City of Phoenix v. Rodgers

Decision Date19 June 1934
Docket NumberCivil 3526
Citation44 Ariz. 40,34 P.2d 385
PartiesCITY OF PHOENIX, a Body Politic and Corporate, JOSEPH S. JENCKES, as Mayor of the City of Phoenix, VERNON CLARK and PETER BLOCK, as City Commissioners of the City of Phoenix, and THOMAS M. SULLIVAN, as Manager of the City of Phoenix, Plaintiffs, v. G. A. RODGERS, as Judge of the Superior Court of the State of Arizona, in and for Maricopa County, THE SUPERIOR COURT OF THE STATE OF ARIZONA, IN AND FOR MARICOPA COUNTY, and W. C. LEFEBVRE, Defendants
CourtArizona Supreme Court

Original proceeding for Writ of Prohibition. Writ of Prohibition denied.

Mr. F H. Lyman, City Attorney, for Plaintiffs.

Messrs Struckmeyer & Jennings, for Defendants.



This is an original proceeding in this court by the city of Phoenix, a municipal corporation, and Joseph S. Jenckes, as mayor, Vernon Clark and Peter Block, as city commissioners of said city, and Thomas M. Sullivan, as manager thereof, against G. A. Rodgers, as judge of the superior court of the state of Arizona in and for the county of Maricopa, and W. C. Lefebvre, asking that this court prohibit the Honorable G. A. Rodgers from proceeding further in the matter of a certain writ of certiorari and contempt proceedings thereon now pending in his court, and prohibit the said W. C. Lefebvre from attempting to exercise any right or perform any duty as city manager of said city.

The facts necessary for a determination of this proceeding are not in question and may be stated as follows: On or about the 31st day of March, 1934, W. C. Lefebvre was by the city commission of the city of Phoenix appointed as city manager of said city, and upon the 2d day of April he duly qualified, and from that date, and up to the 24th of May, was unquestionable both de jure and de facto city manager.

About the 1st of May, 1934, petitioners Jenckes, Clark and Block took office as mayor and city commissioners, respectively; there being two hold-over commissioners, A. C. Sipes and Lester D. De Mund.

On the 8th day of May, George O. Ford, a citizen of Phoenix, filed with the city clerk a complaint alleging that Lefebvre had been guilty of misfeasance and nonfeasance in office. The complaint contained seventeen specifications, and prayed that a hearing be had upon the charges and that upon such hearing Lefebvre be removed as city manager. On the 9th day of May the complaint was presented to the city commission, and a citation was by it issued to Lefebvre to appear on the 14th day of May and answer the charges. An answer was filed, and on the 14th day of May he appeared for hearing. In his said answer he objected to the jurisdiction of the commission to hear the charges, but his objections were overruled and a hearing was commenced, which continued until the 24th day of May. Evidence in support and denial of the charges was received, and on that day the commission, by a majority vote, declared him removed from his position as city manager.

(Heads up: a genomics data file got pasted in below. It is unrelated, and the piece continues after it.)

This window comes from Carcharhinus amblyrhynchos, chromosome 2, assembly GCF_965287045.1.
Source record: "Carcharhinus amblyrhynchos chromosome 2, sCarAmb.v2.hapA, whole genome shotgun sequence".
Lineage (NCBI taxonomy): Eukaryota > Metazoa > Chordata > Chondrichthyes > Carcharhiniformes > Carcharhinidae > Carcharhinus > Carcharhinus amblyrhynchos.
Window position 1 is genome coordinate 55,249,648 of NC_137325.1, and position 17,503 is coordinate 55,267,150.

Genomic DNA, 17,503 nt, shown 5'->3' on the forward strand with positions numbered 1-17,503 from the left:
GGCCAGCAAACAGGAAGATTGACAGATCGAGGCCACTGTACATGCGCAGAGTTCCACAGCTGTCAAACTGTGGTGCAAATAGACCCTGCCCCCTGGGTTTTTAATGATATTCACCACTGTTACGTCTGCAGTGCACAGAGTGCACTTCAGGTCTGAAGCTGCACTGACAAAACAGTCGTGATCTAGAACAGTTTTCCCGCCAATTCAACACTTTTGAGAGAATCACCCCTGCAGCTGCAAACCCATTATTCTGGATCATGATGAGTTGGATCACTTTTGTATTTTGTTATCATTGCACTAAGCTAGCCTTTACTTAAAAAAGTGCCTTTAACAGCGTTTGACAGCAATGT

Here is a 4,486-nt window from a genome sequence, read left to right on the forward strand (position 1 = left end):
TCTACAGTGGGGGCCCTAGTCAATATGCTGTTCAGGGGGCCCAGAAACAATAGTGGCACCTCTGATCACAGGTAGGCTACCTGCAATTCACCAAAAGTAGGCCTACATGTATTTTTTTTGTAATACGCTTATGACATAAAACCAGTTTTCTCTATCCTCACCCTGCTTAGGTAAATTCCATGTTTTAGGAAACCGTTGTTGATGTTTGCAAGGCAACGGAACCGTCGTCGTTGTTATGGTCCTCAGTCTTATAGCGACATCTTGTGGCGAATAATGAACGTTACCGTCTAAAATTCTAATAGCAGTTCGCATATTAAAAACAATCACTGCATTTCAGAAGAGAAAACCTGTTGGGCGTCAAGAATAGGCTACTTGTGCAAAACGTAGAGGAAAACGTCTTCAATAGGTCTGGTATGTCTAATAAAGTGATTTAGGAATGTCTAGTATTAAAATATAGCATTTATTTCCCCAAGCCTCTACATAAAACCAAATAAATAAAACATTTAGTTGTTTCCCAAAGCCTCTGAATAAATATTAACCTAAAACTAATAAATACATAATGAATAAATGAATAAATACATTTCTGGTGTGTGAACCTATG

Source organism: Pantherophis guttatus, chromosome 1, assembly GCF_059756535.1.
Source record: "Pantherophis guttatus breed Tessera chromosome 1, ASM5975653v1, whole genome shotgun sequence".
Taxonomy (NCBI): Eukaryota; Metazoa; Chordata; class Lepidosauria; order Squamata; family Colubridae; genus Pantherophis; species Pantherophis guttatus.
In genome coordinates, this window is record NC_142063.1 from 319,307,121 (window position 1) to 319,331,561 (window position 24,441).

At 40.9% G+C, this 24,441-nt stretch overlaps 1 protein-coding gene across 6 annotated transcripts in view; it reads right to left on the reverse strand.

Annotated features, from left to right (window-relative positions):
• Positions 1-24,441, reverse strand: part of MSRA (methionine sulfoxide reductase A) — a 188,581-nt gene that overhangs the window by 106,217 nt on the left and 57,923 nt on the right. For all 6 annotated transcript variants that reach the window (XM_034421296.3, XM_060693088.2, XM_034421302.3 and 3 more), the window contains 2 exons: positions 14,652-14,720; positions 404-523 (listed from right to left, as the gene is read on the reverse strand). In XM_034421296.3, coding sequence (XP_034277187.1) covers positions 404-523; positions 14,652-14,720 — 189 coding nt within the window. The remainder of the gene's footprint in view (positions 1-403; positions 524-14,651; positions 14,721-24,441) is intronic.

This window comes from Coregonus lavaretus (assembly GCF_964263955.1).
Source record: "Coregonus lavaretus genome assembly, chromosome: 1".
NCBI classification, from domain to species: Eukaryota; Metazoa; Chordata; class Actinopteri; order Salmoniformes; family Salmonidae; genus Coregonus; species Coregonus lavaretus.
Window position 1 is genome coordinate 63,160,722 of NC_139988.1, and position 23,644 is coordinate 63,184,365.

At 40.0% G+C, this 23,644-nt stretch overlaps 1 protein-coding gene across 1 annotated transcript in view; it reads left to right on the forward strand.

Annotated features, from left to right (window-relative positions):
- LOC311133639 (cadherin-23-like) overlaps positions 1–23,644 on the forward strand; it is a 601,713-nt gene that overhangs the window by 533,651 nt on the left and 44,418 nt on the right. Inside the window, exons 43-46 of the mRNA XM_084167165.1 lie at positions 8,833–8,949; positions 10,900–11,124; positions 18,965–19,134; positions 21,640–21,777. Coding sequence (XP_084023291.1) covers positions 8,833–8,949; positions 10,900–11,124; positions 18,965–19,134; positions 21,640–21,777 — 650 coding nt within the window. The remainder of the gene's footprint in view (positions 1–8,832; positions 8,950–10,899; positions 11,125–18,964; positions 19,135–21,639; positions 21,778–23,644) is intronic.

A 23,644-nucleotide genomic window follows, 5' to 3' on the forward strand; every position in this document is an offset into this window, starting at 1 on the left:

An application was made immediately to Honorable G. A. Rodgers, as judge of the superior court, praying for a review of the proceedings for removal as above set forth and the issuance of a writ of certiorari against the mayor and members of the city commission, and that in the meantime the commissioners and all persons acting under their orders be ordered to desist from further proceedings in the matter to be reviewed. In compliance with the petition for the said writ, one was issued, which contained the following provisions:

"You are, therefore, hereby commanded to certify and return to this court on the 18th day of June, 1934, at 10:00 o'clock A.M., at the courtroom thereof, Division No. 2 in the Courthouse of Maricopa County, State of Arizona, annexed to this Writ, a full, true, and correct transcript of all the papers, records, files, evidence, exhibits and proceedings in your possession or under your control, including all proceedings taken at said hearing, both oral and documentary, in order that the same may be reviewed by this Court and such action be taken thereon as of right should be taken and done.

"And, in the meantime, you, the said Honorable Joseph S. Jenckes, Mayor of the City of Phoenix, A. C. Sipes, Lester D. DeMund, Vernon Clark, and Peter Block, composing the City Commission of the City of Phoenix, and all persons acting under you or under said orders complained of, and all persons having knowledge of this Writ are hereby commanded to desist from further proceedings in the matter so to be reviewed; that no action be taken by you or any of you, or by any persons acting through or under you to enforce or execute said orders complained of, and that you in nowise interfere with the said Petitioner in the discharge of his duties as City Manager. All of said matters mentioned herein are hereby stayed pending his final determination of said proceedings to be reviewed by the above entitled Court."